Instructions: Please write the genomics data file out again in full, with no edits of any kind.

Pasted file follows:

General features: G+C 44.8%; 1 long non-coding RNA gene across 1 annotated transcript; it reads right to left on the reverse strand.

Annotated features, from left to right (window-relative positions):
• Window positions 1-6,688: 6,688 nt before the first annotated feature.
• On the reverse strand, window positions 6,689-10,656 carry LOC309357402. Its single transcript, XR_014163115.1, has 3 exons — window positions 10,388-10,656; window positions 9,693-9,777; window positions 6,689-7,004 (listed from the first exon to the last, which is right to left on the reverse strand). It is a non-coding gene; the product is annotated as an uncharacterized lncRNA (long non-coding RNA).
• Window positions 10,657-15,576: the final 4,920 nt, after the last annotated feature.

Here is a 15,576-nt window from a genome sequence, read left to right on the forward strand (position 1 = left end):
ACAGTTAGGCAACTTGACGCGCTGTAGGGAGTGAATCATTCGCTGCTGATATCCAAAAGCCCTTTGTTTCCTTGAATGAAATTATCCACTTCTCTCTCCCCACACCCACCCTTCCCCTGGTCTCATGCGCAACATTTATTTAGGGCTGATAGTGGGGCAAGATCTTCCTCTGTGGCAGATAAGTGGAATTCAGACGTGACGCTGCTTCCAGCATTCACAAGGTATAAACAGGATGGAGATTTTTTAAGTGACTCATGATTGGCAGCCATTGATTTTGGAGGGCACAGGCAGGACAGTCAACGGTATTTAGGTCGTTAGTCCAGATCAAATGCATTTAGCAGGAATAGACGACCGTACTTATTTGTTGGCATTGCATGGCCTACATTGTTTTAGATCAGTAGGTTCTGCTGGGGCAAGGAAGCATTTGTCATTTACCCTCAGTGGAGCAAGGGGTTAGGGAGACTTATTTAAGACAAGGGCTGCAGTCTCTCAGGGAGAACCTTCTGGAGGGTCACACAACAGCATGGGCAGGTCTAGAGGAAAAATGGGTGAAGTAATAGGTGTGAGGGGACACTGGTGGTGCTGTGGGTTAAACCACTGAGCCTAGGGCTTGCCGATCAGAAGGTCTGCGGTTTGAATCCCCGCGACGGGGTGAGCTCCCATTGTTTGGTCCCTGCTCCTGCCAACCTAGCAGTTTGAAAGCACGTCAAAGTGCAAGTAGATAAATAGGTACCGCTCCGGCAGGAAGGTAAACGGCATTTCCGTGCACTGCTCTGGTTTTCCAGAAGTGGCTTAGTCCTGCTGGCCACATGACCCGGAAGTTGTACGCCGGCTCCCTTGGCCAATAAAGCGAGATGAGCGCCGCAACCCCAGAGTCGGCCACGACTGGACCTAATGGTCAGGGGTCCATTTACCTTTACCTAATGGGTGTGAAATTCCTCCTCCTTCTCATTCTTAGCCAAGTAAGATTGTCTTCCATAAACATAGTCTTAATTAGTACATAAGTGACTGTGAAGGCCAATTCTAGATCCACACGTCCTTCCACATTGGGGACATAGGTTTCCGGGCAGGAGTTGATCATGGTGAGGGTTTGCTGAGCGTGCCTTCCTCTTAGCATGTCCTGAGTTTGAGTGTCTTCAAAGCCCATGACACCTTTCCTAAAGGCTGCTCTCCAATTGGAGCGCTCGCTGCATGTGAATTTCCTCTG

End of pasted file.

General features: G+C 44.8%; 1 long non-coding RNA gene across 1 annotated transcript; it reads right to left on the reverse strand.

Annotated features, from left to right (window-relative positions):
• Window positions 1-6,688: 6,688 nt before the first annotated feature.
• On the reverse strand, window positions 6,689-10,656 carry LOC309357402. Its single transcript, XR_014163115.1, has 3 exons — window positions 10,388-10,656; window positions 9,693-9,777; window positions 6,689-7,004 (listed from the first exon to the last, which is right to left on the reverse strand). It is a non-coding gene; the product is annotated as an uncharacterized lncRNA (long non-coding RNA).
• Window positions 10,657-15,576: the final 4,920 nt, after the last annotated feature.

Here is a 15,576-nt window from a genome sequence, read left to right on the forward strand (position 1 = left end):
ACAGTTAGGCAACTTGACGCGCTGTAGGGAGTGAATCATTCGCTGCTGATATCCAAAAGCCCTTTGTTTCCTTGAATGAAATTATCCACTTCTCTCTCCCCACACCCACCCTTCCCCTGGTCTCATGCGCAACATTTATTTAGGGCTGATAGTGGGGCAAGATCTTCCTCTGTGGCAGATAAGTGGAATTCAGACGTGACGCTGCTTCCAGCATTCACAAGGTATAAACAGGATGGAGATTTTTTAAGTGACTCATGATTGGCAGCCATTGATTTTGGAGGGCACAGGCAGGACAGTCAACGGTATTTAGGTCGTTAGTCCAGATCAAATGCATTTAGCAGGAATAGACGACCGTACTTATTTGTTGGCATTGCATGGCCTACATTGTTTTAGATCAGTAGGTTCTGCTGGGGCAAGGAAGCATTTGTCATTTACCCTCAGTGGAGCAAGGGGTTAGGGAGACTTATTTAAGACAAGGGCTGCAGTCTCTCAGGGAGAACCTTCTGGAGGGTCACACAACAGCATGGGCAGGTCTAGAGGAAAAATGGGTGAAGTAATAGGTGTGAGGGGACACTGGTGGTGCTGTGGGTTAAACCACTGAGCCTAGGGCTTGCCGATCAGAAGGTCTGCGGTTTGAATCCCCGCGACGGGGTGAGCTCCCATTGTTTGGTCCCTGCTCCTGCCAACCTAGCAGTTTGAAAGCACGTCAAAGTGCAAGTAGATAAATAGGTACCGCTCCGGCAGGAAGGTAAACGGCATTTCCGTGCACTGCTCTGGTTTTCCAGAAGTGGCTTAGTCCTGCTGGCCACATGACCCGGAAGTTGTACGCCGGCTCCCTTGGCCAATAAAGCGAGATGAGCGCCGCAACCCCAGAGTCGGCCACGACTGGACCTAATGGTCAGGGGTCCATTTACCTTTACCTAATGGGTGTGAAATTCCTCCTCCTTCTCATTCTTAGCCAAGTAAGATTGTCTTCCATAAACATAGTCTTAATTAGTACATAAGTGACTGTGAAGGCCAATTCTAGATCCACACGTCCTTCCACATTGGGGACATAGGTTTCCGGGCAGGAGTTGATCATGGTGAGGGTTTGCTGAGCGTGCCTTCCTCTTAGCATGTCCTGAGTTTGAGTGTCTTCAAAGCCCATGACACCTTTCCTAAAGGCTGCTCTCCAATTGGAGCGCTCGCTGCATGTGAATTTCCTCTG